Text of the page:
Recessions are inevitable.
Every other business headline, every other talking head with a degree in economics has something to say about the possibility of a recession in 2019.
It will definitely happen, it won’t happen, it might happen but we can’t say for sure. It might be because of China, or Trump’s trade wars, or the simple fact that every boom time eventually stops booming and goes bust.
The blame usually gets thrown around shortly after, and often at the average working (or newly unemployed) stiffs in society.
People are spendthrift, they took out too many loans, they racked up credit card debt, they bought a house bigger than they could afford.
That may be true. But the reverse is also true – before each recession, there are financial institutions eager to sell mortgages for little to nothing down, to hand out new credit cards to anyone with an active pulse, to add to the ever-expanding realm of debt.
It takes two to tango. The debtor can’t exist without the lender.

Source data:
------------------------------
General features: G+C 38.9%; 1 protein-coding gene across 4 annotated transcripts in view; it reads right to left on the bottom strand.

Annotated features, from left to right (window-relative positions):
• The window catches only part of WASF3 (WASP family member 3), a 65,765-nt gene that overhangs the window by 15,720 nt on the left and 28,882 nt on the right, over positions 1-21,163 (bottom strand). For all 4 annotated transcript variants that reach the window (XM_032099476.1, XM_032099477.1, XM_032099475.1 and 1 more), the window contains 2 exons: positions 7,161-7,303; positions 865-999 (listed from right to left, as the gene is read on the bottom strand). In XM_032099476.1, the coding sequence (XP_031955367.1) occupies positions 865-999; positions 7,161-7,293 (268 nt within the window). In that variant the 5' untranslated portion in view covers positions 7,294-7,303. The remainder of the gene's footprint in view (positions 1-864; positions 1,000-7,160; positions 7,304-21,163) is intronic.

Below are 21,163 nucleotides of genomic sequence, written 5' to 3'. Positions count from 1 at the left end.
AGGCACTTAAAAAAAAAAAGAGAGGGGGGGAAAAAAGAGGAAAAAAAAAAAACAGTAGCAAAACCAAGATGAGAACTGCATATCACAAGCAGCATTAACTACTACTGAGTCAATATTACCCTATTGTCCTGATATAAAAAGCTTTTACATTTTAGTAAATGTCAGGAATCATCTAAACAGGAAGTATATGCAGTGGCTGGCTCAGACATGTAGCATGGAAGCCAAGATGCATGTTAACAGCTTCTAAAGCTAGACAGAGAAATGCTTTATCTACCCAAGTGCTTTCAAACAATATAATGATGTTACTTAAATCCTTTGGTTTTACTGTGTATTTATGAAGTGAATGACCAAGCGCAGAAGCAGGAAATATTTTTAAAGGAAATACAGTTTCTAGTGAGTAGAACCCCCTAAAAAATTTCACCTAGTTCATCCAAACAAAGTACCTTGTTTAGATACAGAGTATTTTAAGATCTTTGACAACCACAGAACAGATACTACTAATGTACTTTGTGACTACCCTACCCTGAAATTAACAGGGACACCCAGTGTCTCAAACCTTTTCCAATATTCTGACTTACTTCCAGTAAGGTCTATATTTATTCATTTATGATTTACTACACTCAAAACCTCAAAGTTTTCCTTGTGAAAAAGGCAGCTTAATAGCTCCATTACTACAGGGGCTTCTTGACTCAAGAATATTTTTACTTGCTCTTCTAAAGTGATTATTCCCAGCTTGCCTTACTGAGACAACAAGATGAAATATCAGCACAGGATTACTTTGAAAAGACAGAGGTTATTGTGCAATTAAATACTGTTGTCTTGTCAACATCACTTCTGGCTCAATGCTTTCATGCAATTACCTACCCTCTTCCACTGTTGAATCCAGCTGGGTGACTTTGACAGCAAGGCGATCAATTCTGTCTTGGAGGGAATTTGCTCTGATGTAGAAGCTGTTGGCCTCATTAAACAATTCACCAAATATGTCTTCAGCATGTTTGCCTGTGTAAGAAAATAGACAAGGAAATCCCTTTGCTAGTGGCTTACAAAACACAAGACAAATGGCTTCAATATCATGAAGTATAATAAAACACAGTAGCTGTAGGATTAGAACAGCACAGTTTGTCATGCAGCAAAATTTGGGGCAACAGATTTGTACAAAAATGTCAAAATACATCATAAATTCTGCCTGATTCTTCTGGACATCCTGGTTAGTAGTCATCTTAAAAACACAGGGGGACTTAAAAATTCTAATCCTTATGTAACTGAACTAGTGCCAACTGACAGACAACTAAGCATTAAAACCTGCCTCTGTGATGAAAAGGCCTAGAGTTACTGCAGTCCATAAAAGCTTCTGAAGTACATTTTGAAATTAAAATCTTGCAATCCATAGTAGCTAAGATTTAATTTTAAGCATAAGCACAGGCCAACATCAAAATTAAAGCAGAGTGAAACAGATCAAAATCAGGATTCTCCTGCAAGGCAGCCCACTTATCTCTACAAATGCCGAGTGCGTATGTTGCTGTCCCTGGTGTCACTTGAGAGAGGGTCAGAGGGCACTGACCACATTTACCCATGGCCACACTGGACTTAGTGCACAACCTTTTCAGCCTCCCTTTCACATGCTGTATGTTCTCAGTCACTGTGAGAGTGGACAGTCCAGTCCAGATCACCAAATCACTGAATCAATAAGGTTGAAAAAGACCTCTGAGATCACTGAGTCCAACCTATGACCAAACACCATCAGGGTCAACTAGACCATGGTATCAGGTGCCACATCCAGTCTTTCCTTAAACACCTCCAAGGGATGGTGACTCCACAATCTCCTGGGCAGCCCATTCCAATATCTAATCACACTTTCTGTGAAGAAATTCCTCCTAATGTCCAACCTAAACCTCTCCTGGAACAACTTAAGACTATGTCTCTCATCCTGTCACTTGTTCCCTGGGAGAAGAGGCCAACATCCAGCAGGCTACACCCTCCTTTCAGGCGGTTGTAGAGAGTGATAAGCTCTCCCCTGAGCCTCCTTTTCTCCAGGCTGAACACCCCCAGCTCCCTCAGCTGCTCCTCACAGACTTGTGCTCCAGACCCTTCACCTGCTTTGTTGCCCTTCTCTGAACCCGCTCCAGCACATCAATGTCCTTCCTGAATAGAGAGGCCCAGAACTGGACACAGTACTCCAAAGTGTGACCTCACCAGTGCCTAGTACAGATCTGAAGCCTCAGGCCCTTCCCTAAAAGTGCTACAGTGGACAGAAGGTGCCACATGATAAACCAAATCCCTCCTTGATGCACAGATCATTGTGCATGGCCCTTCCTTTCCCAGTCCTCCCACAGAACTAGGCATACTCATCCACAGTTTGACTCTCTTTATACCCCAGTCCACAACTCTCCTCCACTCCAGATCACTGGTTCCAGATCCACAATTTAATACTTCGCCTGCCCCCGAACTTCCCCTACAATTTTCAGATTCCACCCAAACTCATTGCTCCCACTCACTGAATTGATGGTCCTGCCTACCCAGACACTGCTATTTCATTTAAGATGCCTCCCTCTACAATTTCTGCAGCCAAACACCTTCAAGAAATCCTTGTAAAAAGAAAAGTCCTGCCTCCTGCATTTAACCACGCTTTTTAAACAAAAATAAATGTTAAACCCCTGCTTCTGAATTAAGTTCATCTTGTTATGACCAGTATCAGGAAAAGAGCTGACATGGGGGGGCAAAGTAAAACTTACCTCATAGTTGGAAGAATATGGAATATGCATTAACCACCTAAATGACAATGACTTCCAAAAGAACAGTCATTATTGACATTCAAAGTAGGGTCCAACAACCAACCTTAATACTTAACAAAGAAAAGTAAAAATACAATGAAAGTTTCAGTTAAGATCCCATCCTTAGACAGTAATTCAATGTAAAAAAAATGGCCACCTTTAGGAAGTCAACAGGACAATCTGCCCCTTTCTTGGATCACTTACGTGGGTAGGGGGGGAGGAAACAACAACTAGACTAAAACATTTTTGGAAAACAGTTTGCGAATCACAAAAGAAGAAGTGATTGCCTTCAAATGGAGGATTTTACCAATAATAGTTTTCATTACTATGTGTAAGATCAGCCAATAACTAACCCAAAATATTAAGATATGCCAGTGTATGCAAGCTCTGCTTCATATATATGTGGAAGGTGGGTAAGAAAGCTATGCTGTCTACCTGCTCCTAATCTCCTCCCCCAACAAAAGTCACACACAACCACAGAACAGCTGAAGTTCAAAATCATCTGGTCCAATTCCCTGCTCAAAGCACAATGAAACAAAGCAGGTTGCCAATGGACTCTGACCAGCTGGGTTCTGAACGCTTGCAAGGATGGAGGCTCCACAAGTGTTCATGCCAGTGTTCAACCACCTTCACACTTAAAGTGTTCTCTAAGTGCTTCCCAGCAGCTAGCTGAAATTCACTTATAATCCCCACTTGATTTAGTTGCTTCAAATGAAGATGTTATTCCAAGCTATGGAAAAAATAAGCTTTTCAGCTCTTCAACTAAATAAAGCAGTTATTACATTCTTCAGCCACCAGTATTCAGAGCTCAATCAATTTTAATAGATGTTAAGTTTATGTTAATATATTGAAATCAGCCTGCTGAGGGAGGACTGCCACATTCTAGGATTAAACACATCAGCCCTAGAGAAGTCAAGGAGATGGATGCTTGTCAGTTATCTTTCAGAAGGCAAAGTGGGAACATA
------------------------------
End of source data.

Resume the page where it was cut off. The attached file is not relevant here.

Forget blame for a moment. It is better to save than to borrow. If you can manage to live within your means and put away some money for tomorrow, you absolutely should do so.
Sadly, that’s about the best advice we’ve got. We’re 11 years away from “the Great Recession,” the one that knocked thousands of people around the world out of work, blighted banks, humbled car makers, and wiped out vast sums of wealth.
And we’re on the verge of another crash, though hopefully not as bad as last time.
And for all the recession talk – it definitely hasn’t started yet. Unemployment remains low, wages are actually going up. So while times are still good, save what you can, pay off those credit cards, and make some plans for the days ahead, which might not be so rosy.